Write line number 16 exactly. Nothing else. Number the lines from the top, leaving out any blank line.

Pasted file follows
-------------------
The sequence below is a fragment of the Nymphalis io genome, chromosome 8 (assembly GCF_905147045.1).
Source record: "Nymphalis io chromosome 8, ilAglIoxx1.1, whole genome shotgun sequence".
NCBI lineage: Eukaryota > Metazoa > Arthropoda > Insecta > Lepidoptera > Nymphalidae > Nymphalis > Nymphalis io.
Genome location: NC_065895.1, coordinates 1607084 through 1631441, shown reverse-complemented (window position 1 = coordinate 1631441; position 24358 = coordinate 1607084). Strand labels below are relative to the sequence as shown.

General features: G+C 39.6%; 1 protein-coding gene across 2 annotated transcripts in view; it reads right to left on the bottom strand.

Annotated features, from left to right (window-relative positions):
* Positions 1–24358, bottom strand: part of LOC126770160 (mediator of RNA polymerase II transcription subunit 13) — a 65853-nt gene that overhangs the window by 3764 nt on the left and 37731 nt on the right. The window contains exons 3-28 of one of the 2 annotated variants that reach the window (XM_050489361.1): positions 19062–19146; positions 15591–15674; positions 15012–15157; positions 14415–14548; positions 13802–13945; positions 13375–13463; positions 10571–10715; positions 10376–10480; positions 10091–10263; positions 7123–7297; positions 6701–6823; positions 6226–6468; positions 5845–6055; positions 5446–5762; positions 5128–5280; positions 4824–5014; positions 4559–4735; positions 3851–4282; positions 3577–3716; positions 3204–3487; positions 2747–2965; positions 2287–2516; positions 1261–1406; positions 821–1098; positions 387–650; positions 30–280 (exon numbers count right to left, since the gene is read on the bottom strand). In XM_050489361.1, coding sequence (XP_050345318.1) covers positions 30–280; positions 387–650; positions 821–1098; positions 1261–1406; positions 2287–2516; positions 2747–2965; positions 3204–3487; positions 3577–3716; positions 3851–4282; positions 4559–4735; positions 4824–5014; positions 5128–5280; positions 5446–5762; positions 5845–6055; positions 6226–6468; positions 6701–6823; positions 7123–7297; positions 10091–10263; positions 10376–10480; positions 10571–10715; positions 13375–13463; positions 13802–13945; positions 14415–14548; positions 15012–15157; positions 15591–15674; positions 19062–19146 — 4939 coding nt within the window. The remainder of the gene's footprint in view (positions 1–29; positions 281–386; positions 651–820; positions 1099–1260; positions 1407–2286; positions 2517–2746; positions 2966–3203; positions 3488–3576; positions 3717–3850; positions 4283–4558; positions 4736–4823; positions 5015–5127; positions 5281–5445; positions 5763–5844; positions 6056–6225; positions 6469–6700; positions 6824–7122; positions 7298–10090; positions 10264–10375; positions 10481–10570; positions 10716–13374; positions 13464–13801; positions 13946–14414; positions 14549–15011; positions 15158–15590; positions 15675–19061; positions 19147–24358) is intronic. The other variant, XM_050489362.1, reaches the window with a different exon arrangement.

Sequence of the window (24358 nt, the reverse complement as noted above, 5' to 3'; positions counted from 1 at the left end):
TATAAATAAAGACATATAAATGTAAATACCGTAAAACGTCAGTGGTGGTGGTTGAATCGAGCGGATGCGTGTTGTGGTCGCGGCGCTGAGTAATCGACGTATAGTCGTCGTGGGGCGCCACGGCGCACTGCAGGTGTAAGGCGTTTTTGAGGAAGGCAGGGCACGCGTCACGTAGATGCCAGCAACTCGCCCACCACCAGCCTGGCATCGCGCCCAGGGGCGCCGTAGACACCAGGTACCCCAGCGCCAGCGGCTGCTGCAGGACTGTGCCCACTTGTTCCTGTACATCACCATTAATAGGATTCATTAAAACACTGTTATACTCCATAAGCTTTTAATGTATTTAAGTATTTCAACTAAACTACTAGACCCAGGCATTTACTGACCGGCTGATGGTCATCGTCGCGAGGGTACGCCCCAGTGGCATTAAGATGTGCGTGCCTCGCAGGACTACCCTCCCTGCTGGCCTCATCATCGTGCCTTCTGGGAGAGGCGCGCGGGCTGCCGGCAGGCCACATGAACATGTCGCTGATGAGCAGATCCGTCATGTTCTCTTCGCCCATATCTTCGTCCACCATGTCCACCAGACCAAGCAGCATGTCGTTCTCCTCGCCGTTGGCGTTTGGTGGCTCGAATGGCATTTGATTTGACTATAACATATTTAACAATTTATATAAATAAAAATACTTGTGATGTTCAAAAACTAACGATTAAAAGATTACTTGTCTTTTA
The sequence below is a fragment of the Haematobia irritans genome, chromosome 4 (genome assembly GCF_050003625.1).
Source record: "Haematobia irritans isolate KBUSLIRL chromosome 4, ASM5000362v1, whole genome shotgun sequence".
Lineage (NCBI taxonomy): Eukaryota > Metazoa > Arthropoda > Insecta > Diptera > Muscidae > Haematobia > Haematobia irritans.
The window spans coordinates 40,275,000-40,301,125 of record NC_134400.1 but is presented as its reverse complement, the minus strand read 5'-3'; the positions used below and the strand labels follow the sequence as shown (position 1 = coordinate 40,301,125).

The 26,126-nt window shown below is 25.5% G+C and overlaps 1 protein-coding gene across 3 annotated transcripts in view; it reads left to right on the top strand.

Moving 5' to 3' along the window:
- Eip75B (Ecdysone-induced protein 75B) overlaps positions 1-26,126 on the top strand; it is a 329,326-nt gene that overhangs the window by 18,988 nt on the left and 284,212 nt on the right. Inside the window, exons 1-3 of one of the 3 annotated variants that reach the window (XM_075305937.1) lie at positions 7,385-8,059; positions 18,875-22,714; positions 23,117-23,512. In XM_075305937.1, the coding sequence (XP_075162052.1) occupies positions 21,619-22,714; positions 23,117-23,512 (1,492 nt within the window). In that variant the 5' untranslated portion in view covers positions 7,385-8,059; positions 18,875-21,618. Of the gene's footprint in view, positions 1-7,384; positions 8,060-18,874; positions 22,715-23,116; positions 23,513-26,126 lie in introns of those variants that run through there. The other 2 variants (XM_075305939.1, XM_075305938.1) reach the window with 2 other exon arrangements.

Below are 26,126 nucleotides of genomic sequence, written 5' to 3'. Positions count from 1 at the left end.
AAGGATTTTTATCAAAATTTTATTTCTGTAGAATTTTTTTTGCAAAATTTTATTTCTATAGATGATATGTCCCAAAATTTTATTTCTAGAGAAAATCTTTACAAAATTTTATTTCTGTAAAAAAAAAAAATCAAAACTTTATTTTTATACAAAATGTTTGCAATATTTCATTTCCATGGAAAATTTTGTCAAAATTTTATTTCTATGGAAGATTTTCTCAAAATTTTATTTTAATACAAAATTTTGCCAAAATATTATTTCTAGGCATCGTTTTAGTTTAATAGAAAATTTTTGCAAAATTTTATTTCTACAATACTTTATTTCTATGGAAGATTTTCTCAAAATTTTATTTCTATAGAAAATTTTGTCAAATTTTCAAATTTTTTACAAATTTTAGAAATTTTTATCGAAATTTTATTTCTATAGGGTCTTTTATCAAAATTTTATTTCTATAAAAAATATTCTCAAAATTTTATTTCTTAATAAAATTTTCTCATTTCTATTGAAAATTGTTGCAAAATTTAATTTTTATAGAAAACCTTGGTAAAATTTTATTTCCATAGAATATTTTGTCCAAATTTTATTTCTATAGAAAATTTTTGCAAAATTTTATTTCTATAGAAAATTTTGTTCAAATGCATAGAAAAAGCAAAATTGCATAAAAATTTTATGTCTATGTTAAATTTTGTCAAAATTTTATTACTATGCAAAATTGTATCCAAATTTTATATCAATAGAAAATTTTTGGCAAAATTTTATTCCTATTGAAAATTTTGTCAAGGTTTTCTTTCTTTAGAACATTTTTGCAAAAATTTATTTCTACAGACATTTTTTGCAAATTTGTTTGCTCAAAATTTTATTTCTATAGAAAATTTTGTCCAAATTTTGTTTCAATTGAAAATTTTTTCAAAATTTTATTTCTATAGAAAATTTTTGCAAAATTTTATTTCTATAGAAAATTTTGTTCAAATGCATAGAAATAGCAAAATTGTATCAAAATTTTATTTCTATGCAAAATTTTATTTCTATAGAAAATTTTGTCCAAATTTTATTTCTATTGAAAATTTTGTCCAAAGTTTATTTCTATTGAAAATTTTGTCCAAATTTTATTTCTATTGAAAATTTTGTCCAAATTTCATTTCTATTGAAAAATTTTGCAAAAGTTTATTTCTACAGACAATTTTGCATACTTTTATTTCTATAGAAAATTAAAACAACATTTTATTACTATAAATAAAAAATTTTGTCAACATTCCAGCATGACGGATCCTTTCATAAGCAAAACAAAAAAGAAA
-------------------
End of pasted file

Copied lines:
- Eip75B (Ecdysone-induced protein 75B) overlaps positions 1-26,126 on the top strand; it is a 329,326-nt gene that overhangs the window by 18,988 nt on the left and 284,212 nt on the right. Inside the window, exons 1-3 of one of the 3 annotated variants that reach the window (XM_075305937.1) lie at positions 7,385-8,059; positions 18,875-22,714; positions 23,117-23,512. In XM_075305937.1, the coding sequence (XP_075162052.1) occupies positions 21,619-22,714; positions 23,117-23,512 (1,492 nt within the window). In that variant the 5' untranslated portion in view covers positions 7,385-8,059; positions 18,875-21,618. Of the gene's footprint in view, positions 1-7,384; positions 8,060-18,874; positions 22,715-23,116; positions 23,513-26,126 lie in introns of those variants that run through there. The other 2 variants (XM_075305939.1, XM_075305938.1) reach the window with 2 other exon arrangements.